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Kenya Sees Economic Boost from Obama Visit

FILE - A tourist runs along a deserted beach near the Indian Ocean in the Kenyan coastal city of Mombasa in this 2012 photo.

Kenya's shilling is likely to strengthen against the dollar due to an anticipated recovery in tourism and the positive sentiments around President Barack Obama's visit, Finance Minister Henry Rotich said on Wednesday.

The shilling is hovering near 3 1/2-year lows against the dollar and is down 10 percent so far this year, mainly due to a firmer dollar, a surge in imports and lower tourism earnings after a number of Islamist militant attacks in East Africa's biggest economy that scared visitors away.

Rotich said holiday bookings and inquiries had been rising ahead of this weekend's visit by Obama, pointing to a potential recovery in the sector in the months ahead.

"All these obviously will boost tourism and give more support to the exchange rate and we see the [weakening] trend that has happened over the last few months reversing because of the positive developments with the visit," he told reporters.

Data from the Kenya Tourism Board shows visitor numbers fell to 284,313 from 381,278 in January to May 2014, a drop of 25.4 percent.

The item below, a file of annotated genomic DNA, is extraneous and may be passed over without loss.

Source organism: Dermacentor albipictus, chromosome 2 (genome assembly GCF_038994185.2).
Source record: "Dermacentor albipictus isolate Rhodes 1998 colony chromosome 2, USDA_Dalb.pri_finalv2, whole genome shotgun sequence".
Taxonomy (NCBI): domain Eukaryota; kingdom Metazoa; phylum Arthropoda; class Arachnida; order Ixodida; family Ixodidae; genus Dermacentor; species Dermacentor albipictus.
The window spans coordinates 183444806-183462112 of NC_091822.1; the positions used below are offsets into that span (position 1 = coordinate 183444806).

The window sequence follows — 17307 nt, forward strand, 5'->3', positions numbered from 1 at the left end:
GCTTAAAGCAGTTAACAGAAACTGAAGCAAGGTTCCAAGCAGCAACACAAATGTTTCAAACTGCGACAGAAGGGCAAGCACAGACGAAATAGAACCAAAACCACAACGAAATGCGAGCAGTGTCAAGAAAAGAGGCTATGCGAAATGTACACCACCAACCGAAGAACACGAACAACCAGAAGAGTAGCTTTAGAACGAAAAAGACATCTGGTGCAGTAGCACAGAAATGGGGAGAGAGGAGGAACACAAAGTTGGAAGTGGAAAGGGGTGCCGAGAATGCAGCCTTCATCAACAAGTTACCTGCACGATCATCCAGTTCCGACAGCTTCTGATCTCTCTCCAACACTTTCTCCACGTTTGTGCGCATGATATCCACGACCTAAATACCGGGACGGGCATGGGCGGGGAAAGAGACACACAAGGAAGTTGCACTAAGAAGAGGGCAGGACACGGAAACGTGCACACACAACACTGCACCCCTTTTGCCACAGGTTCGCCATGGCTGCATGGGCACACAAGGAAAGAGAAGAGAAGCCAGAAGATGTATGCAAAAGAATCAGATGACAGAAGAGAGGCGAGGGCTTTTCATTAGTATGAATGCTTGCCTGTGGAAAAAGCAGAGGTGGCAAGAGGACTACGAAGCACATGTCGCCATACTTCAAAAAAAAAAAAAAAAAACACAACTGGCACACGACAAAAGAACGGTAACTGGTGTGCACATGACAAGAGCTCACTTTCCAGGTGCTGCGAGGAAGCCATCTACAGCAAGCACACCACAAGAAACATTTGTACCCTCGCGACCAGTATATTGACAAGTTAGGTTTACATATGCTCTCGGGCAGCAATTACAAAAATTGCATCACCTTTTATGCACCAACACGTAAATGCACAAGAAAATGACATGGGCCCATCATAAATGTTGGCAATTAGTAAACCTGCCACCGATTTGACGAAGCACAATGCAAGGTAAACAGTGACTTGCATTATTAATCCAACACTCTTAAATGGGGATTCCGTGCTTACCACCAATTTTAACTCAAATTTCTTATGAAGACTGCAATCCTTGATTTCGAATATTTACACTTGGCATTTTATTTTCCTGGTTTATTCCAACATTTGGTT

Obama is scheduled to arrive in Nairobi for an entrepreneurship conference on Friday, the first ever visit by a sitting U.S. president to Kenya.

Top hotels in Nairobi have been fully booked for the duration of the conference.

Rotich said the country's economy was likely to reap a dividend from the visit.

"It is going a long way to support the foreign exchange because of the positive sentiments, the inflows that are coming in, the tourists and the general investor confidence which helps in reversing any expectation about the future of our economy," the minister said.

Policymakers have raised the benchmark lending rate by 300 points since June to stabilize the currency and stave off inflation. They are set to meet again on Aug. 5, a month ahead of schedule.

Foreign exchange traders say the shilling is likely to remain under pressure for a while as Kenya's imports rise due to key infrastructure projects such as a modern railway whose first phase of construction will end in 2017.